In Memoriam: Gus Giordano Jazz Dance Innovator

By Vellucci, Michelle | Dance Teacher, May 2008 | Go to article overview

In Memoriam: Gus Giordano Jazz Dance Innovator


Vellucci, Michelle, Dance Teacher


Gus Giordano, whose pioneering work as a choreographer and teacher elevated jazz dance to prominence as an American artform, died March 9 in Chicago. He was 84.

The first choreographer to codify a jazz technique and develop a specific vocabulary and style, Giordano spent his life championing the dance form-through his school and company, his groundbreaking text, Anthology of American Jazz Dance (1975), and the Jazz Dance World Congress. "Jazz dance doesn't come in an instant," he said in 1998. "Its skills are developed slowly, incrementally, with discipline and joy, and sometimes pain."

Born in 1923 in St. Louis, August Thomas Giordano discovered dance and jazz music as a 5 year old during a visit to New Orleans. Back in St. Louis, he took classes in ballet and theater dance, and he eventually graduated from the University of Missouri with a major in creative writing and a minor in dance. After college, Giordano danced in Broadway shows such as Paint Your Wagon and On the Town, and studied with Hanya Holm, Katherine Dunham and Alwin Nikolais.

In 1953, Giordano and his wife Peg left New York City for the Chicago area, where they bought a former bowling alley and opened the Giordano Dance School. He launched a company, Dance Incorporated Chicago, in 1962, and its performances were regularly broadcast on Chicago public television. A breakthrough came in 1968, when members of the Bolshoi Ballet, on tour in Chicago, saw the Giordano dancers perform. …

The rest of this article is only available to active members of Questia

Sign up now for a free, 1-day trial and receive full access to:

  • Questia's entire collection
  • Automatic bibliography creation
  • More helpful research tools like notes, citations, and highlights
  • Ad-free environment

Already a member? Log in now.

Notes for this article

Add a new note
If you are trying to select text to create highlights or citations, remember that you must now click or tap on the first word, and then click or tap on the last word.
One moment ...
Default project is now your active project.
Project items

Items saved from this article

This article has been saved
Highlights (0)
Some of your highlights are legacy items.

Highlights saved before July 30, 2012 will not be displayed on their respective source pages.

You can easily re-create the highlights by opening the book page or article, selecting the text, and clicking “Highlight.”

Citations (0)
Some of your citations are legacy items.

Any citation created before July 30, 2012 will labeled as a “Cited page.” New citations will be saved as cited passages, pages or articles.

We also added the ability to view new citations from your projects or the book or article where you created them.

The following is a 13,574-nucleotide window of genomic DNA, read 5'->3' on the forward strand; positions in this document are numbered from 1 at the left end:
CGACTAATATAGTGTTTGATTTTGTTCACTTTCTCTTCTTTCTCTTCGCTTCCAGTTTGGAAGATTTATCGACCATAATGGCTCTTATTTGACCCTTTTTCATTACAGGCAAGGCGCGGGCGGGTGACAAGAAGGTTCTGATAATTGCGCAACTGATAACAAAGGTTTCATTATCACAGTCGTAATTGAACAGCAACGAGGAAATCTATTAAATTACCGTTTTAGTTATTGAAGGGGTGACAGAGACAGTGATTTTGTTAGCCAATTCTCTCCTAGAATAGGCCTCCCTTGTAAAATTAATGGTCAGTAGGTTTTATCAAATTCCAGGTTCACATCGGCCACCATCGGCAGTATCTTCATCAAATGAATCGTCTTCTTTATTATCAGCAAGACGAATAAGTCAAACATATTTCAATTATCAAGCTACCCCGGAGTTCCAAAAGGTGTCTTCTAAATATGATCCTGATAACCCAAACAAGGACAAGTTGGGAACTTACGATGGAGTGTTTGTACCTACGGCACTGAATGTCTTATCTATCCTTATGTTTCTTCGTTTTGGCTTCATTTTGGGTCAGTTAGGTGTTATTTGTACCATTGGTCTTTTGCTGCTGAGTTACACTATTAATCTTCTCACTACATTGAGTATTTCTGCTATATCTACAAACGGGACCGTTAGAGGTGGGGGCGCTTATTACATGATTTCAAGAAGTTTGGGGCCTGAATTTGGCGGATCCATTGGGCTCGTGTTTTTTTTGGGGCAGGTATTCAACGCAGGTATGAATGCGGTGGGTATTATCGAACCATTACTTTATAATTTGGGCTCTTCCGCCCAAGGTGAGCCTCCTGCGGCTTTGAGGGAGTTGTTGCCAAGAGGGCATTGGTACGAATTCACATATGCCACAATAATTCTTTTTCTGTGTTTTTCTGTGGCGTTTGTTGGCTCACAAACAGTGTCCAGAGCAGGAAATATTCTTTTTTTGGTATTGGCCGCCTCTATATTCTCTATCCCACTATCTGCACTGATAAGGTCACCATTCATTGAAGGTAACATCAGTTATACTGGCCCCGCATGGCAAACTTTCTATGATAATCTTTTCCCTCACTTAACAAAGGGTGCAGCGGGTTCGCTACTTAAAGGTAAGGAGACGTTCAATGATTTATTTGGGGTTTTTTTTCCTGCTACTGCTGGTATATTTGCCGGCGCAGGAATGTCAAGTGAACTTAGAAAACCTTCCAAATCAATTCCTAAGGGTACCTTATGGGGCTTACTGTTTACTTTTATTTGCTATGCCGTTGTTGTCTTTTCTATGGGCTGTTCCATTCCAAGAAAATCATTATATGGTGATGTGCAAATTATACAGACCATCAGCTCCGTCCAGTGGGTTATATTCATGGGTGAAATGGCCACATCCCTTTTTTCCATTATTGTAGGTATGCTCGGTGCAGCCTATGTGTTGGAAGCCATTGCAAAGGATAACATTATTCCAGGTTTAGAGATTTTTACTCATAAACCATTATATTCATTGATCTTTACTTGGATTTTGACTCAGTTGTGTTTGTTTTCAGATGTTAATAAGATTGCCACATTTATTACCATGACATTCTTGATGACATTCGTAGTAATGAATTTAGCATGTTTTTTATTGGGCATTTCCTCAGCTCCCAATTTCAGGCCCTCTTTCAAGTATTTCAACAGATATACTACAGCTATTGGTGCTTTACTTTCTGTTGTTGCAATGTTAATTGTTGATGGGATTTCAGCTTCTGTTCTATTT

Notes (0)
Bookmarks (0)

You have no saved items from this article

Project items include:
  • Saved book/article
  • Highlights
  • Quotes/citations
  • Notes
  • Bookmarks
Notes
Cite this article

Cited article

Style
Citations are available only to our active members.
Sign up now to cite pages or passages in MLA, APA and Chicago citation styles.

(Einhorn, 1992, p. 25)

(Einhorn 25)

1

1. Lois J. Einhorn, Abraham Lincoln, the Orator: Penetrating the Lincoln Legend (Westport, CT: Greenwood Press, 1992), 25, http://www.questia.com/read/27419298.

Cited article

In Memoriam: Gus Giordano Jazz Dance Innovator
Settings

Settings

Typeface
Text size Smaller Larger Reset View mode
Search within

Search within this article

Look up

Look up a word

  • Dictionary
  • Thesaurus
Please submit a word or phrase above.
Print this page

Print this page

Why can't I print more than one page at a time?

Full screen

matching results for page

Cited passage

Style
Citations are available only to our active members.
Sign up now to cite pages or passages in MLA, APA and Chicago citation styles.

"Portraying himself as an honest, ordinary person helped Lincoln identify with his audiences." (Einhorn, 1992, p. 25).

"Portraying himself as an honest, ordinary person helped Lincoln identify with his audiences." (Einhorn 25)

"Portraying himself as an honest, ordinary person helped Lincoln identify with his audiences."1

1. Lois J. Einhorn, Abraham Lincoln, the Orator: Penetrating the Lincoln Legend (Westport, CT: Greenwood Press, 1992), 25, http://www.questia.com/read/27419298.

Cited passage

Welcome to the new Questia Reader

The Questia Reader has been updated to provide you with an even better online reading experience.  It is now 100% Responsive, which means you can read our books and articles on any sized device you wish.  All of your favorite tools like notes, highlights, and citations are still here, but the way you select text has been updated to be easier to use, especially on touchscreen devices.  Here's how:

1. Click or tap the first word you want to select.
2. Click or tap the last word you want to select.

OK, got it!

Thanks for trying Questia!

Please continue trying out our research tools, but please note, full functionality is available only to our active members.

Your work will be lost once you leave this Web page.

For full access in an ad-free environment, sign up now for a FREE, 1-day trial.

Already a member? Log in now.